“A major impediment to our further growth in this area, and requires a corresponding investment by Government and commercial interests to help Australians increase and maintain confidence in online transactions.”
This follows from last June when a major tax-refund scam targeted Australian taxpayers, directing them to a replica tax office website in an attempt to gain their personal information, in an activity known as phishing.
The problem has been caused, according to the ACS, by a general level of ignorance about cyber-security amongst the government, business community and the general public, making them soft targets for the organised criminal activities of the gangs. It is, said Parakala:
“...an unfortunate by-product of high speed, always on, internet services.”
Security software would go a long way to reducing these attacks by preventing hackers from accessing your PC and warning you when you are visiting bogus phishing websites.-------------------------------------------
Image Credit: u07ch
Music downloading still rampant
John Hillman reports on the findings of a new survey by UK Music, showing that young people are still taking big risks when it comes to free music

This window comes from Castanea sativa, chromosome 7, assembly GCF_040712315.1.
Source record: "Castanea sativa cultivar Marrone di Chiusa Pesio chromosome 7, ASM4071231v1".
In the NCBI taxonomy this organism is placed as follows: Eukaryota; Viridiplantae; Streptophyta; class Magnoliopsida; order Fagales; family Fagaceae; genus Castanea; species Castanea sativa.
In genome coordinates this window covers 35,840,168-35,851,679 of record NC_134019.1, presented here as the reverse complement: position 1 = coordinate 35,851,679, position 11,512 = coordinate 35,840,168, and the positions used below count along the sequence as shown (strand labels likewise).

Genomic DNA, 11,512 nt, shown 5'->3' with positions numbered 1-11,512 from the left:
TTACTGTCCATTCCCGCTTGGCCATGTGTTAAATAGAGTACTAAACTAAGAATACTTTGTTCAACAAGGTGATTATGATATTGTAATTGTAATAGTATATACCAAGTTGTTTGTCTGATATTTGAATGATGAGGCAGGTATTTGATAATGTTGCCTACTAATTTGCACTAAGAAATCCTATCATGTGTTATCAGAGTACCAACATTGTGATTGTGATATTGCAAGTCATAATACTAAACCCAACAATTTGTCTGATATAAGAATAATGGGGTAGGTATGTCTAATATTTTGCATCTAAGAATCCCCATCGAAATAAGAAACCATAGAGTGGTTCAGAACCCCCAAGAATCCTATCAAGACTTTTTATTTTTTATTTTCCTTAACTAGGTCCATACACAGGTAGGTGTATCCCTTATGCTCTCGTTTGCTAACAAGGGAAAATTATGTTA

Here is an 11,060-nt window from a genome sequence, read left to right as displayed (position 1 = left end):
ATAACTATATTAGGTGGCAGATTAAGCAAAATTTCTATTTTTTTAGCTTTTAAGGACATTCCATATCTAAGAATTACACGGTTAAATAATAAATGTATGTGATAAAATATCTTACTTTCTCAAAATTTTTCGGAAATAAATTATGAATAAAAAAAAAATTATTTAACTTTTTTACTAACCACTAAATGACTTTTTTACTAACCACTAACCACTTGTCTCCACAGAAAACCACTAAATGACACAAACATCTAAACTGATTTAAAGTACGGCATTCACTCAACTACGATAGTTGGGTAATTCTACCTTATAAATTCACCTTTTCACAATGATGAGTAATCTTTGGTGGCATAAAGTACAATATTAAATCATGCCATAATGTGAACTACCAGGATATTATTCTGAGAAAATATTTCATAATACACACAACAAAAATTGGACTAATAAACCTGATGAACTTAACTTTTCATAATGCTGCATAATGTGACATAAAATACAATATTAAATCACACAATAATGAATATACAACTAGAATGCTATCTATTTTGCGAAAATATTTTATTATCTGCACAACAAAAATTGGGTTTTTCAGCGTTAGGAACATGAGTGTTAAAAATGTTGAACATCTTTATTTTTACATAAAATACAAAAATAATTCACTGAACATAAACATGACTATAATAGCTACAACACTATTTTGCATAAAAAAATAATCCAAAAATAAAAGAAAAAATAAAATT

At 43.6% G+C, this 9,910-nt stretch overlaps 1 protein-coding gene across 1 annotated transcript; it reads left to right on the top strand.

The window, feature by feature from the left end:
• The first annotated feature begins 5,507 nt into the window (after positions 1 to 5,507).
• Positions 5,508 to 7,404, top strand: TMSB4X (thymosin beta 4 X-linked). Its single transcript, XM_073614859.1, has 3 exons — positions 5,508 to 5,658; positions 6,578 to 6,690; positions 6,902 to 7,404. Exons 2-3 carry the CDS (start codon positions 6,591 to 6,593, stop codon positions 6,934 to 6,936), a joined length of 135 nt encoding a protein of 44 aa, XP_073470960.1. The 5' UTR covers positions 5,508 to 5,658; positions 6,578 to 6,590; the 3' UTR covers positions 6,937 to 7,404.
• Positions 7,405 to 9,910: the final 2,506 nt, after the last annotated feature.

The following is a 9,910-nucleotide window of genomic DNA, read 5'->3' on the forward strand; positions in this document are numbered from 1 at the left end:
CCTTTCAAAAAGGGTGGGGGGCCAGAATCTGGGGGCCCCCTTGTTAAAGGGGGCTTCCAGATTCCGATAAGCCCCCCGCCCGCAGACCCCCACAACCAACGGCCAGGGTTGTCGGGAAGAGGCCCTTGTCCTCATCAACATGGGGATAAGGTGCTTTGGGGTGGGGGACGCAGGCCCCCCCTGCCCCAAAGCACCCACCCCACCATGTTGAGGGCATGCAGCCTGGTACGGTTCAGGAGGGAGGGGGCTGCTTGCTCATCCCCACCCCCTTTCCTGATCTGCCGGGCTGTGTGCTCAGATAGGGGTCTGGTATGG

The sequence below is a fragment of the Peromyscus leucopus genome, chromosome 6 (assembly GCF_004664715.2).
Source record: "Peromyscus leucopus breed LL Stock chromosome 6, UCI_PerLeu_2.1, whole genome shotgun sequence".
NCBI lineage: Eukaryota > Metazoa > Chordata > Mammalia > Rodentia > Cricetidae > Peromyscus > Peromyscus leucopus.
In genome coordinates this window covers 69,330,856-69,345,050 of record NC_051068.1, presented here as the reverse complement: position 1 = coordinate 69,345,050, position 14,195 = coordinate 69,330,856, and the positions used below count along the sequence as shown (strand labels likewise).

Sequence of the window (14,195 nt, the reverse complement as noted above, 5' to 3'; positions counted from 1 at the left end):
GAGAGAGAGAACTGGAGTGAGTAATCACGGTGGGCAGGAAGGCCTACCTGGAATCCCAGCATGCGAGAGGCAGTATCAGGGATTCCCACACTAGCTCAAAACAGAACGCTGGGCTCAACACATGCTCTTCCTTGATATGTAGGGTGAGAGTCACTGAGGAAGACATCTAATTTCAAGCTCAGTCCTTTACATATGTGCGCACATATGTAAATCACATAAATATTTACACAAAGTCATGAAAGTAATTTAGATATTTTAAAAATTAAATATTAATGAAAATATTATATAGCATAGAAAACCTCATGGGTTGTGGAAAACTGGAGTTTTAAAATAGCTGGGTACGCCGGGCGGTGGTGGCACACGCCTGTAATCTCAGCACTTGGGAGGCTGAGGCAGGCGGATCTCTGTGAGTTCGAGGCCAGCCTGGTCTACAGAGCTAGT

Malware threats don’t appear to be stopping young people from illegal downloading.Why? So it may be illegal and it might destroy your computer but here’s the thing, according to one respondent:
"It was my parent's computer, so if anyone was going to get in trouble, it wasn't going to be me. Excellent."
There you have it, 61% of respondents said that still they downloaded music through peer-to-peer networks, and this despite the popularity of new sites such as Spotify.
The survey looked at 14-24 year olds and was carried out by the University of Hertfordshire on behalf of UK Music.
The dangers of P2P file sharing are that you are basically opening your computer up for others to access, without knowing who they are.
When you consider that 70 of the world’s most popular websites hosted malicious content or contained a link to sites that did it’s pretty obvious that your child’s file sharing activities, even on well known sites, can put your family’s digital privacy in danger.
One of the safest precautions is the addition of good family protection software that cblocks your children from accessing inappropriate content online and restricts the amount of time they can actually spend online.---------------------------------------
Image Credit: Jsome1